U2 - The Joshua Tree Tour

by - Tuesday, October 03, 2017


It's a Monday morning, I am 11 years old and I'm waking up to Pride (In the Name of Love), because that is the track number one on my dad's U2 Greatest Hits CD. The stereo is loud enough to reach my room upstairs and my eyes are finally open, I'm ready to start my day.

I'm very heavily influenced by my parents' music taste. One of the first songs I have any recollection of listening to, was Angie by The Rolling Stones. My mom's friend had an acoustic guitar that he'd bring over to our house sometimes, and strum Angie cords for me.
Both of my parents had a big diverse music library from U2, The Stones, Bon Jovi to artists like ZZ Top, Bruce Springsteen, Sting and even some 80s pop such as Madonna and ABBA. Those are some of the artists that defined my childhood years.
As I started getting older I was able to branch out and find my own niche of artists. I began listening to The Beatles on my own, as well as artists like Fleetwood Mac, The Smiths, and later bands such as
Radiohead and Coldplay.

However, U2 has always been one of my favorite bands to listen to growing up. Besides being driven by the musical aspect, the band has been very politically active. Coming from Ireland during the talk of the Irish Independence from the United Kingdom, it's almost impossible for the band not to be politically motivated and explore political issues in their songs.
Written entirely by Bono, the U2's frontman, The Joshua Tree represents independence, freedom and the voice of a generation; it represents the myth of America. The good and the corrupt America.
Prior to the making of The Joshua Tree, Bono had made multiple trips around world, specifically to Latin America. There he saw the complications and consequences the Reagan administration had stirred in the countries of Central America. He witnessed the war and devastation in countries like El Salvador and Bolivia, which inspired songs on the record. The reoccurring theme of the great and powerful America can be seen throughout the entirety of The Joshua Tree.

Musically, this album was an important step for the band; transitioning from the mainstream New Wave, into blues and country. Being closely associated with Mick Jagger and Keith Richards, Bono was introduced to the music Jagger and Richards have been fans of for decades before The Joshua Tree. Bono became very inspired by blues artists like Howlin' Wolf and John Lee Hooker.

When the album first came out, it brought an unbelievable amount of success for the band. Although U2 had already been a well known band around the world, this album put them up front with some of the bigger names of that decade. The Joshua Tree was a lyrical masterpiece that really pushed U2 artistically into new directions they were very eager to take on.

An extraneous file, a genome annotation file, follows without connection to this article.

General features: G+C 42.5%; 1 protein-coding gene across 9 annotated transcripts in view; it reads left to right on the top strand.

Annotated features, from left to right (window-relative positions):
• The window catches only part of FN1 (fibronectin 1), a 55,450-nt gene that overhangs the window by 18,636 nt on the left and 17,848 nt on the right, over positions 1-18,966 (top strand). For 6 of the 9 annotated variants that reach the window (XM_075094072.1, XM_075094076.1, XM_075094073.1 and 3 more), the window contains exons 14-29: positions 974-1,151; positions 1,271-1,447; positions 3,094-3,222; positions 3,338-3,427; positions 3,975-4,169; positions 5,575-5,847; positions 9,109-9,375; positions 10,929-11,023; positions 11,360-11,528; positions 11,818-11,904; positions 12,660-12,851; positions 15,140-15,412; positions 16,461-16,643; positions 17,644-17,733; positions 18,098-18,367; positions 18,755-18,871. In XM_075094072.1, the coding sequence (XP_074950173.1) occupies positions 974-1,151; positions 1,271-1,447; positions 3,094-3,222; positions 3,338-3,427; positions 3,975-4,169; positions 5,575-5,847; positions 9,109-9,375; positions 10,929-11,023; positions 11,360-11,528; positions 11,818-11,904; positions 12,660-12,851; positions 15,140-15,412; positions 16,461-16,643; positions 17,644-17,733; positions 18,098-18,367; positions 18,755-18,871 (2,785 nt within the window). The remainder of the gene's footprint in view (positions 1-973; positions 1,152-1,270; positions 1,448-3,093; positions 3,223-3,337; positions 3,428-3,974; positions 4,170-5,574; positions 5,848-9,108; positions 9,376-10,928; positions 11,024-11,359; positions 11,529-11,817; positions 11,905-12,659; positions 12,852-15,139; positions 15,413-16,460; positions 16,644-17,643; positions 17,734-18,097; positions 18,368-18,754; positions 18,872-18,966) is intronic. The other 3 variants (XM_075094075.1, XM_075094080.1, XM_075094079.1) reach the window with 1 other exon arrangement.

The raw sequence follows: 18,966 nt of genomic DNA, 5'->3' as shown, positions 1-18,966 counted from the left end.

In a recent interview with Zane Lowe on Beats1, Bono discussed how necessary this 30th anniversary  of the album was. With all of the things that are happening in America and around the world, how easy it is for political leaders to operate in such corrupt ways against their people, it's essential for the nation to need something to hold onto again.
U2 has not only brought back The Joshua Tree on this tour, but they've brought the fight against the establishment that is weaved through their entire show. The spectacle is portraying U2's version of America; and during Bullet the Blue Sky when Bono's final words are "into the arms of America", there is a sense of unity, warmth and progression.

The performance its-self was most entertaining and remarkable to watch. This band has been doing this for more then 40 years, and you can see that they breathe and feed off the music, it's something they need to do in order to survive. Bono is not just a singer and a songwriter, he's an actor, a true performer. I was impressed with his stage presence and his acting skills during Exit, the whole crowd was engulfed into the battle between good and evil.

But the story is not just about America, it's also about women. As Ultra Violet (Light My Way) plays, pictures of important women, who've done remarkable things, flash on the screen. Oprah Winfrey, Michelle Obama, Hillary Clinton, Rosa Parks, Mary Wollstonecraft, Ellen DeGeneres, are just some of the women I recognized along the big screen of star studded female icons who fought for the rights I have today. It was an ode to the feminist movement and all the amazing and powerful females who believed in what they achieved over the years. You could feel the energy and the emotional response people had during this performance, it was truly powerful.

I'm most grateful for this experience because it meant so much seeing U2 with my whole family. It's my favourite concert I've gone to so far in my life. I can't even begin to compare this show with anything I've attended to so far, because it's not just a concert, it's not just a tour; it's a movement and its lasted for thirty years. The Joshua Tree album is a monumental piece of art and culture from a certain point in time that's become absolutely and completely timeless.
This concert was timeless, and I will never forget it.

Sunday Bloody Sunday
New Years' Day
Pride (In the Name of Love)
Where the Streets Have No Name
I Still Haven't Found What I'm Looking For
With or Without You
Bullet the Blue Sky
Running to Stand Still
Red Hill Mining Town
In God's Country
Trip Through Your Wires
One Tree Hill
Mothers of the Disappeared 
Miss Sarajevo
Beautiful Day
You're the Best Thing About Me (acoustic version)
Ultra Violet (Light My Way)

For concert's I've been to, and the ones that are coming up, check here.

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